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After 11 years in the R&D lab, Intel launched Monday the first of its highly-anticipated third-generation Ivy Bridge Core processors based on its debut 22nm tri-gate transistor technology. The chip maker unveiled 13 quad-core chips based on the new architecture, which are optimized for desktop, notebook and all-in-one PCs.
Dual-core versions optimized for Ultrabooks will launch in the "coming months," Intel said.
The 13 Ivy Bridge processors introduced Monday are said to deliver a 20 percent jump in processor performance compared to the prior generation Sandy Bridge-based chips. They also tout a 20 percent lower power envelope than their predecessors, and they more than double the graphics and media performance.
Intel said these benchmarks, and particularly the boost in graphics performance, exceeded its expectations for Ivy Bridge. Normally, Intel employs a "Tick Tock" development model for its chips, whereby a new manufacturing process is introduced in one year (the "tick"), and a new architecture the next (the "tock"). But Kirk Skaugen, vice president and general manager of Intel's PC Client Group, said the new 22-nm chips represent a development milestone for the Santa Clara, Calif.-based chip maker, which it fittingly dubbed "Tick Plus."
"You’re going to see absolutely stunning visuals, and I’m pleased to say that things at Intel are going very well," Skaugen said at an Ivy Bridge launch event in San Francisco Monday. "We are actually exceeding our expectations and are going to be talking about a concept on our Tick Tock model called 'Tick Plus.' What we mean by that is that we have significantly exceeded our expectations around the graphics and media performance of this next-generation processor."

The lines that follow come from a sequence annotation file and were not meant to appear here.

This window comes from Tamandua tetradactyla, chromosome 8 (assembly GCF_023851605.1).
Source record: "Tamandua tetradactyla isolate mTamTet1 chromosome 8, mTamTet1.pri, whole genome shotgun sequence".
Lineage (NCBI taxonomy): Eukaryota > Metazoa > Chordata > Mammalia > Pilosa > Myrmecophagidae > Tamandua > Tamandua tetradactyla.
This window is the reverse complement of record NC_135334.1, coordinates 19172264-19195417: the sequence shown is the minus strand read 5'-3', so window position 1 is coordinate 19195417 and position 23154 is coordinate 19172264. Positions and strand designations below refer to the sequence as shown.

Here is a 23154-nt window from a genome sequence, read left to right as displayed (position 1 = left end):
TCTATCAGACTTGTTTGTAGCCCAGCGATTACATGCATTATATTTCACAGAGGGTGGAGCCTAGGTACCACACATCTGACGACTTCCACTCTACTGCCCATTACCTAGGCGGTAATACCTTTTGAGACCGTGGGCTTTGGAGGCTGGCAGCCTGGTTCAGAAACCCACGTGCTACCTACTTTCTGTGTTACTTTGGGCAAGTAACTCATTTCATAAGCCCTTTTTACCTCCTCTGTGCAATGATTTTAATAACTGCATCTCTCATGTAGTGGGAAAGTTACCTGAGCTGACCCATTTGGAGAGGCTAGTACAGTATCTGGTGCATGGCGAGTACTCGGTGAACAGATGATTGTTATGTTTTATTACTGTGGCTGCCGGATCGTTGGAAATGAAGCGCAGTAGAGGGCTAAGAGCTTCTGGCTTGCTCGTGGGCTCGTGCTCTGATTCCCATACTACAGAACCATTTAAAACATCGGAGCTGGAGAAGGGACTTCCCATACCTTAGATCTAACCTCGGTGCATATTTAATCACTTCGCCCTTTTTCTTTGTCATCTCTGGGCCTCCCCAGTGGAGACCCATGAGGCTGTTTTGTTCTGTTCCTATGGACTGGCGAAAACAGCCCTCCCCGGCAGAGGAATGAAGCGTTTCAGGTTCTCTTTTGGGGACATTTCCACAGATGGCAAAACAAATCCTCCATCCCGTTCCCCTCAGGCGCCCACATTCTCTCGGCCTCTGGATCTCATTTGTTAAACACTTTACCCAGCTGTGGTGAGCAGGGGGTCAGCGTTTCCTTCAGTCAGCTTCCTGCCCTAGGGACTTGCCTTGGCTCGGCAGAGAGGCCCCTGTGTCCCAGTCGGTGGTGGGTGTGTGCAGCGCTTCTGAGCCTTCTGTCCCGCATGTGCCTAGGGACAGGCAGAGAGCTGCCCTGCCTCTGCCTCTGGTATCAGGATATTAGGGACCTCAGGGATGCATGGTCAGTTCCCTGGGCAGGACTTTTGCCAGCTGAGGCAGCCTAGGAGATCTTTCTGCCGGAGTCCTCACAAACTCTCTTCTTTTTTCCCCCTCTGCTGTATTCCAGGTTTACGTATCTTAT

Skaugen explained that, per the Tick Tock model, each new processor launched is expected to increase the media and graphics performance of the prior generation by 70 percent. Because the 22-nm Ivy Bridge line-up more than doubles the graphics performance of its predecessor, the 32-nm Sandy Bridge series, it earned its "Tick Plus" distinction.
In addition to faster performance, Intel’s quad-core Ivy Bridge chips include faster data transfer capabilities with integrated USB 3.0 and PCI Express 3.0 capabilities. They also come equipped with Intel Secure Key and Intel OS Guard technology to safeguard personal data and strengthen encryption.
Skaugen said that the new Ivy Bridge line-up will power a total of 270 desktop and all-in-one PC designs and 300 notebook PC designs.
NEXT: Intel Moving Forward, PCs and Beyond